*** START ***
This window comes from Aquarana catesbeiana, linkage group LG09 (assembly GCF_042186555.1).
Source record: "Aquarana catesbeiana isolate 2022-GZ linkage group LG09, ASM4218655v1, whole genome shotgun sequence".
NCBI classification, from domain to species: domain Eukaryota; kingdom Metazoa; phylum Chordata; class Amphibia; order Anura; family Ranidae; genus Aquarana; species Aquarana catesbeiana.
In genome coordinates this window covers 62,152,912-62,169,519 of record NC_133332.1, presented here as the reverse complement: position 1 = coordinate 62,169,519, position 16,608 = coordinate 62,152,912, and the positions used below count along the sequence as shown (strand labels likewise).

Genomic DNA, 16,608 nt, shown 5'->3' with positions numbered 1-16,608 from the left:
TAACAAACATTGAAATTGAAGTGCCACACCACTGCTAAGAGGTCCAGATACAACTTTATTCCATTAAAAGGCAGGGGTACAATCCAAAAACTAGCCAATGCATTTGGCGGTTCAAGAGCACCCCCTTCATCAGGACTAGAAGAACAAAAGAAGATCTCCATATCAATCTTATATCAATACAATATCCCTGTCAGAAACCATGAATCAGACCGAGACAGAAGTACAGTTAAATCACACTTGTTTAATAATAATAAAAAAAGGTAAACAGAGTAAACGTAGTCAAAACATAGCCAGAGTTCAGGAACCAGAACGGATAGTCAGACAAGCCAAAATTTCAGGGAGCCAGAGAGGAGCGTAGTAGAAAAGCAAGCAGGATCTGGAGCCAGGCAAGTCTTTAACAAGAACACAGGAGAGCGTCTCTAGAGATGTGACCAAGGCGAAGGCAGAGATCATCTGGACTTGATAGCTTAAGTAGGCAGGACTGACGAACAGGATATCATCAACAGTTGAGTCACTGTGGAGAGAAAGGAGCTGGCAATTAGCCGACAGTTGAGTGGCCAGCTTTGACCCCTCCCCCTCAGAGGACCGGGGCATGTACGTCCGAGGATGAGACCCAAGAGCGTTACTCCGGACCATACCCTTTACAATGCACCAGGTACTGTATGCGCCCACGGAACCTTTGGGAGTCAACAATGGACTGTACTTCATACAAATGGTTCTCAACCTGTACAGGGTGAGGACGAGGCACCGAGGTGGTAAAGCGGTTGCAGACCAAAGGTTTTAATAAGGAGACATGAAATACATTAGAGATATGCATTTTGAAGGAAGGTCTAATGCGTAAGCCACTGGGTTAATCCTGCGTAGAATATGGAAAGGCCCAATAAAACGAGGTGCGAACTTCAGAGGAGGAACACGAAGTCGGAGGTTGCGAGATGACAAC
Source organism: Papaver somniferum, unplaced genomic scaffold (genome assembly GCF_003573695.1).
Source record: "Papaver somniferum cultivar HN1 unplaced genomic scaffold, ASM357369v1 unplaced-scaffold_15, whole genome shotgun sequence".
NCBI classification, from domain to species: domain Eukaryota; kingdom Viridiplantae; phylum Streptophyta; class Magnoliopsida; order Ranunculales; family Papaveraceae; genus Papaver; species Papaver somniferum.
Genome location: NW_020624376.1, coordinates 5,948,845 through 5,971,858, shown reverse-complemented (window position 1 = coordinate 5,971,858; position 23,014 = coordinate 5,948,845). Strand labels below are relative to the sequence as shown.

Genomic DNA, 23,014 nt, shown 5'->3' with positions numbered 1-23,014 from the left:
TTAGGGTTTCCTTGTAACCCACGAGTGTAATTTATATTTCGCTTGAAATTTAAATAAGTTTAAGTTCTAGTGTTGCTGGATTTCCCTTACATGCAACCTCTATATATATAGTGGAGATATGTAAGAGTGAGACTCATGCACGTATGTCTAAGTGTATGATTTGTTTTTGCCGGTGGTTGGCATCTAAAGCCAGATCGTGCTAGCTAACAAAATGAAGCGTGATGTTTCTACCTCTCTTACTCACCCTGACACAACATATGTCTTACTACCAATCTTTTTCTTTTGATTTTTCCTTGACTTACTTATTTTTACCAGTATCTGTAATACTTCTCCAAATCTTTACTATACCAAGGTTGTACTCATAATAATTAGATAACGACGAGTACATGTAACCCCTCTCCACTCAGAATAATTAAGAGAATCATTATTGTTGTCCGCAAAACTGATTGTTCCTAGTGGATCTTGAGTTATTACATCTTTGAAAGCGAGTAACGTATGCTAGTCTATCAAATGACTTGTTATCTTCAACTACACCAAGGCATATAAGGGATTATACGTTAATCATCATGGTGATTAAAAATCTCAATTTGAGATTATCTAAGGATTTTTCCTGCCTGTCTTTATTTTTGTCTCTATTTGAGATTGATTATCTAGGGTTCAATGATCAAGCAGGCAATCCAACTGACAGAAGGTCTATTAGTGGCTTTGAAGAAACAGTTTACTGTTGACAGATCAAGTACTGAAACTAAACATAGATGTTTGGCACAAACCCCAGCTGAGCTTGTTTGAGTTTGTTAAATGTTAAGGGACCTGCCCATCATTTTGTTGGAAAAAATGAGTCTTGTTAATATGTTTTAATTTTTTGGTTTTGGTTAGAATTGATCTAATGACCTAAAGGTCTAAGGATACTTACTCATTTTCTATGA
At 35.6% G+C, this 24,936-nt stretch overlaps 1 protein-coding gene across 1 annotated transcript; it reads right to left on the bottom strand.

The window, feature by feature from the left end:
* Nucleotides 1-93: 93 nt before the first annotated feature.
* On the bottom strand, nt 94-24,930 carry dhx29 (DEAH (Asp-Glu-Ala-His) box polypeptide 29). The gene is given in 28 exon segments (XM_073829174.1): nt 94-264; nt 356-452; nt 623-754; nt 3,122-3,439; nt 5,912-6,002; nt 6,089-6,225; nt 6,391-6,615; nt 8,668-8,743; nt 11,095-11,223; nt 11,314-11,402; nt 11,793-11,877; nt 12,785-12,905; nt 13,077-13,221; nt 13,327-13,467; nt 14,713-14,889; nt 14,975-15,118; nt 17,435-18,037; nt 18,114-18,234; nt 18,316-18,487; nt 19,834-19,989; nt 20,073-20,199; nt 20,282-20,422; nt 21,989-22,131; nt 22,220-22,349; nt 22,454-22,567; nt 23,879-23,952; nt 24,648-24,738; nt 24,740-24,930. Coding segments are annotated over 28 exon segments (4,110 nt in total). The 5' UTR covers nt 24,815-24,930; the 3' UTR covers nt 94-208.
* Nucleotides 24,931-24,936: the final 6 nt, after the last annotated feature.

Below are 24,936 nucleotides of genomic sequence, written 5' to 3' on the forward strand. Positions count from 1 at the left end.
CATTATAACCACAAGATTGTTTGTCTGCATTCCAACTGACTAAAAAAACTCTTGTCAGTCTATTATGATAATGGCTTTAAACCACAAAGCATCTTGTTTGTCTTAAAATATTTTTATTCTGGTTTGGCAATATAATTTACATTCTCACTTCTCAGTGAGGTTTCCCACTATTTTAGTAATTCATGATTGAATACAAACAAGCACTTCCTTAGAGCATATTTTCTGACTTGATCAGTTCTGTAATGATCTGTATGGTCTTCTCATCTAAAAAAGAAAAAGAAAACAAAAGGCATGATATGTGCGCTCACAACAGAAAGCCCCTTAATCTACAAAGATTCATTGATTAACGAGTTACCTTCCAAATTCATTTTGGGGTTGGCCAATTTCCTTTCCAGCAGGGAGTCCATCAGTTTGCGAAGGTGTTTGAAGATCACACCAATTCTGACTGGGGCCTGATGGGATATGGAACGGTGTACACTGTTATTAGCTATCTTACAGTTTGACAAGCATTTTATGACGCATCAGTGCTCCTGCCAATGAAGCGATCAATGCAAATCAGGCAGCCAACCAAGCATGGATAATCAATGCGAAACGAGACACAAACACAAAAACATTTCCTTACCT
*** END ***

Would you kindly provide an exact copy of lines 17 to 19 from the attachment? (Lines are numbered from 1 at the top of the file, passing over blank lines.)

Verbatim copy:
* Nucleotides 24,931-24,936: the final 6 nt, after the last annotated feature.

Below are 24,936 nucleotides of genomic sequence, written 5' to 3' on the forward strand. Positions count from 1 at the left end.
CATTATAACCACAAGATTGTTTGTCTGCATTCCAACTGACTAAAAAAACTCTTGTCAGTCTATTATGATAATGGCTTTAAACCACAAAGCATCTTGTTTGTCTTAAAATATTTTTATTCTGGTTTGGCAATATAATTTACATTCTCACTTCTCAGTGAGGTTTCCCACTATTTTAGTAATTCATGATTGAATACAAACAAGCACTTCCTTAGAGCATATTTTCTGACTTGATCAGTTCTGTAATGATCTGTATGGTCTTCTCATCTAAAAAAGAAAAAGAAAACAAAAGGCATGATATGTGCGCTCACAACAGAAAGCCCCTTAATCTACAAAGATTCATTGATTAACGAGTTACCTTCCAAATTCATTTTGGGGTTGGCCAATTTCCTTTCCAGCAGGGAGTCCATCAGTTTGCGAAGGTGTTTGAAGATCACACCAATTCTGACTGGGGCCTGATGGGATATGGAACGGTGTACACTGTTATTAGCTATCTTACAGTTTGACAAGCATTTTATGACGCATCAGTGCTCCTGCCAATGAAGCGATCAATGCAAATCAGGCAGCCAACCAAGCATGGATAATCAATGCGAAACGAGACACAAACACAAAAACATTTCCTTACCT